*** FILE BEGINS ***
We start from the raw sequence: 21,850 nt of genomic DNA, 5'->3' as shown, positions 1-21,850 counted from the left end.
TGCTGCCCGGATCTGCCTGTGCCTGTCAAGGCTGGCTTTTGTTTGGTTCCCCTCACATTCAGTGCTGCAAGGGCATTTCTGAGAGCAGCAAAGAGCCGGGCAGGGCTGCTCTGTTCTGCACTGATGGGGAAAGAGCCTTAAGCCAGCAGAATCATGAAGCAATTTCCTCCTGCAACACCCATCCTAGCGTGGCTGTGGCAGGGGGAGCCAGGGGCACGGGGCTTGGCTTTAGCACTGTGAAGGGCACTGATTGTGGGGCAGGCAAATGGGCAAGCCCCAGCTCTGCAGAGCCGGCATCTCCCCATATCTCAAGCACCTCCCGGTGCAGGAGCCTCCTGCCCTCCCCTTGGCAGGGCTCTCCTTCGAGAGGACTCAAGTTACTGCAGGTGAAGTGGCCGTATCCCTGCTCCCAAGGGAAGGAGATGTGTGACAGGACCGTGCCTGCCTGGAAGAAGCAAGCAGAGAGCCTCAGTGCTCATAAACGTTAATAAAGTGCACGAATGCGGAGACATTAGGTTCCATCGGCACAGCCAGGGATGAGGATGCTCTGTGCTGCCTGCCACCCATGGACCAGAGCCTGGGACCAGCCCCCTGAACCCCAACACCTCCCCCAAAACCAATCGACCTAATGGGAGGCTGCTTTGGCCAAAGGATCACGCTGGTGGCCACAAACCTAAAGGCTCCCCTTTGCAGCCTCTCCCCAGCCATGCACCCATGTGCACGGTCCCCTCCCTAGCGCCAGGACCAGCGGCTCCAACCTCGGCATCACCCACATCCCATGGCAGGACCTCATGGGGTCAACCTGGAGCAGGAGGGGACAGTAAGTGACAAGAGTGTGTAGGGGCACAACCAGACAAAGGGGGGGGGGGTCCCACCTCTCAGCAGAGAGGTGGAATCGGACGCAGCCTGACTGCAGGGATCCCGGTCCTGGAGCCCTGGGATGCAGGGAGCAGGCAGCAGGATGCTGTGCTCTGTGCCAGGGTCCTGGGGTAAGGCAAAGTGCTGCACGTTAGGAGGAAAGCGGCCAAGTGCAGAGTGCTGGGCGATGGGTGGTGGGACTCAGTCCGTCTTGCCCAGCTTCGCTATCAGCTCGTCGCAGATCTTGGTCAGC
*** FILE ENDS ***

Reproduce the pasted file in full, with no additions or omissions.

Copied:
We start from the raw sequence: 21,850 nt of genomic DNA, 5'->3' as shown, positions 1-21,850 counted from the left end.
TGCTGCCCGGATCTGCCTGTGCCTGTCAAGGCTGGCTTTTGTTTGGTTCCCCTCACATTCAGTGCTGCAAGGGCATTTCTGAGAGCAGCAAAGAGCCGGGCAGGGCTGCTCTGTTCTGCACTGATGGGGAAAGAGCCTTAAGCCAGCAGAATCATGAAGCAATTTCCTCCTGCAACACCCATCCTAGCGTGGCTGTGGCAGGGGGAGCCAGGGGCACGGGGCTTGGCTTTAGCACTGTGAAGGGCACTGATTGTGGGGCAGGCAAATGGGCAAGCCCCAGCTCTGCAGAGCCGGCATCTCCCCATATCTCAAGCACCTCCCGGTGCAGGAGCCTCCTGCCCTCCCCTTGGCAGGGCTCTCCTTCGAGAGGACTCAAGTTACTGCAGGTGAAGTGGCCGTATCCCTGCTCCCAAGGGAAGGAGATGTGTGACAGGACCGTGCCTGCCTGGAAGAAGCAAGCAGAGAGCCTCAGTGCTCATAAACGTTAATAAAGTGCACGAATGCGGAGACATTAGGTTCCATCGGCACAGCCAGGGATGAGGATGCTCTGTGCTGCCTGCCACCCATGGACCAGAGCCTGGGACCAGCCCCCTGAACCCCAACACCTCCCCCAAAACCAATCGACCTAATGGGAGGCTGCTTTGGCCAAAGGATCACGCTGGTGGCCACAAACCTAAAGGCTCCCCTTTGCAGCCTCTCCCCAGCCATGCACCCATGTGCACGGTCCCCTCCCTAGCGCCAGGACCAGCGGCTCCAACCTCGGCATCACCCACATCCCATGGCAGGACCTCATGGGGTCAACCTGGAGCAGGAGGGGACAGTAAGTGACAAGAGTGTGTAGGGGCACAACCAGACAAAGGGGGGGGGGGTCCCACCTCTCAGCAGAGAGGTGGAATCGGACGCAGCCTGACTGCAGGGATCCCGGTCCTGGAGCCCTGGGATGCAGGGAGCAGGCAGCAGGATGCTGTGCTCTGTGCCAGGGTCCTGGGGTAAGGCAAAGTGCTGCACGTTAGGAGGAAAGCGGCCAAGTGCAGAGTGCTGGGCGATGGGTGGTGGGACTCAGTCCGTCTTGCCCAGCTTCGCTATCAGCTCGTCGCAGATCTTGGTCAGC